by Melissa Brunner
Politics aside, there was something awe-inspiring about the sea of American flags waving across the National Mall in Washington, D.C. Monday morning. To me, it was a sign of unity that brought to mind a man who appeared on the opposite end of the Mall in 1963, delivering a call to unity while outlining his dream.
Pres. Obama held the festivities for his second inaugural on the Dr. Martin Luther King, Jr. holiday. The symbolism of this is not lost - the country's first black President, taking a ceremonial oath for this second term on the day set aside to honor a man who dream of living in a nation where people would "not be judged by the color of their skin but by the content of their character."
But Dr. King's dream goes beyond black and white. It is about all people being treated with respect and being treated as equals. Over the past week, local school resource officers have been delivering this message to area students, explaining how Dr. King's dream relates to their lives today in the form of bullying. No one should be mistreated - or mistreat another person - based on the clothes they wear or the way they speak or in what part of town they live.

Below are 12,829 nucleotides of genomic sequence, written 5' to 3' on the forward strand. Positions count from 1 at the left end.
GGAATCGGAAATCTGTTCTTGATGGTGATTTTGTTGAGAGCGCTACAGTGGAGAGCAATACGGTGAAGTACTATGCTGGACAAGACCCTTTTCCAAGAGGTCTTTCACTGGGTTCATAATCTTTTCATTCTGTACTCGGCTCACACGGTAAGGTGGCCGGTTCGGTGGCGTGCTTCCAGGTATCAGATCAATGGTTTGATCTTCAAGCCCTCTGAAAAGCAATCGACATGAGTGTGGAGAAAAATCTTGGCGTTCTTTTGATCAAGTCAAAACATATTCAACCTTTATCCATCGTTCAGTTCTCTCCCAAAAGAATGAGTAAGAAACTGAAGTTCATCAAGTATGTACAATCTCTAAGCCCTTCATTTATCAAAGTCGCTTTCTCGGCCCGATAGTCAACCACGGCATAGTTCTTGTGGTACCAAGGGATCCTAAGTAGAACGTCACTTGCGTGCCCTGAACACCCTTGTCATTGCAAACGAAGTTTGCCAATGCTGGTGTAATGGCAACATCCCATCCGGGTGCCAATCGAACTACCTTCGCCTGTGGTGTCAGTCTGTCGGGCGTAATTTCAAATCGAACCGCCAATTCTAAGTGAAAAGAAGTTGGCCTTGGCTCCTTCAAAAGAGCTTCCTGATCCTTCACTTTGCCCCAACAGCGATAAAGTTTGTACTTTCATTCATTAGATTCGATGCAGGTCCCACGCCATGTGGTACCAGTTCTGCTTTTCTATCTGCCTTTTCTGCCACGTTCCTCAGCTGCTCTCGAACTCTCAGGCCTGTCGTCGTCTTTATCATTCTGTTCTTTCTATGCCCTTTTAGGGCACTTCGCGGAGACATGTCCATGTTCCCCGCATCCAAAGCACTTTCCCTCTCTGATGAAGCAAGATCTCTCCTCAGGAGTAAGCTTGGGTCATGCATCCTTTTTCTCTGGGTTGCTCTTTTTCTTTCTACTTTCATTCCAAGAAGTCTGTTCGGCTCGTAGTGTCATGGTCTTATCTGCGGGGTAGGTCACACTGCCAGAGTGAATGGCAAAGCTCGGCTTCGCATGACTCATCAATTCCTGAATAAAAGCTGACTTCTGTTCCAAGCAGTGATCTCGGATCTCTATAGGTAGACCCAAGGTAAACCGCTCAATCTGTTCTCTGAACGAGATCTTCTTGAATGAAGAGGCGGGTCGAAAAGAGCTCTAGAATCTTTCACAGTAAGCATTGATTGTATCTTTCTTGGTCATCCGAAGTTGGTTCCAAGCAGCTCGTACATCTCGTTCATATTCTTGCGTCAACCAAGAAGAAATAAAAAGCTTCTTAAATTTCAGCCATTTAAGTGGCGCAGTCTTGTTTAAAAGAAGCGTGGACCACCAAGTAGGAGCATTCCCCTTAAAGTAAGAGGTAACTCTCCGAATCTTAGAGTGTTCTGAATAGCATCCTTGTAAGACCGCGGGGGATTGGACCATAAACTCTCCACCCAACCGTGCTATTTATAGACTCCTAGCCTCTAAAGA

This is just one area in which Dr. King's dream still matters. It matters in standing up for those who, perhaps, are unable to stand up for themselves. It matters, because, as he wrote, "Injustice anywhere is a threat to justice everywhere."
I keep a quote from Dr. King close as I do my job. He once said, "Our lives begin to end the day we become silent about things that matter." In a world where Kardashians and Honey Boo Boo seem to grab more headlines than the local elections, funding mental health services, sheltering the homeless, educating children and a host of other issues, we must guard against letting ourselves escape too far into someone else's "reality," while ignoring the world around us.
The dream still matters because it's a dream about the world in which you would like to live. It's about taking a stand for what you believe is right, no matter which side of the issue you might fall. And it's about taking that stand while treating others with dignity and respect.
Without dreams, we have no where to go, nothing for which to reach. We become complacent with the way things are, forgetting they can be better. I'm pretty happy with my life and think we live in a great community with great people. But I won't stop dreaming. I won't stop believing greater things can be in store for each and every one of us.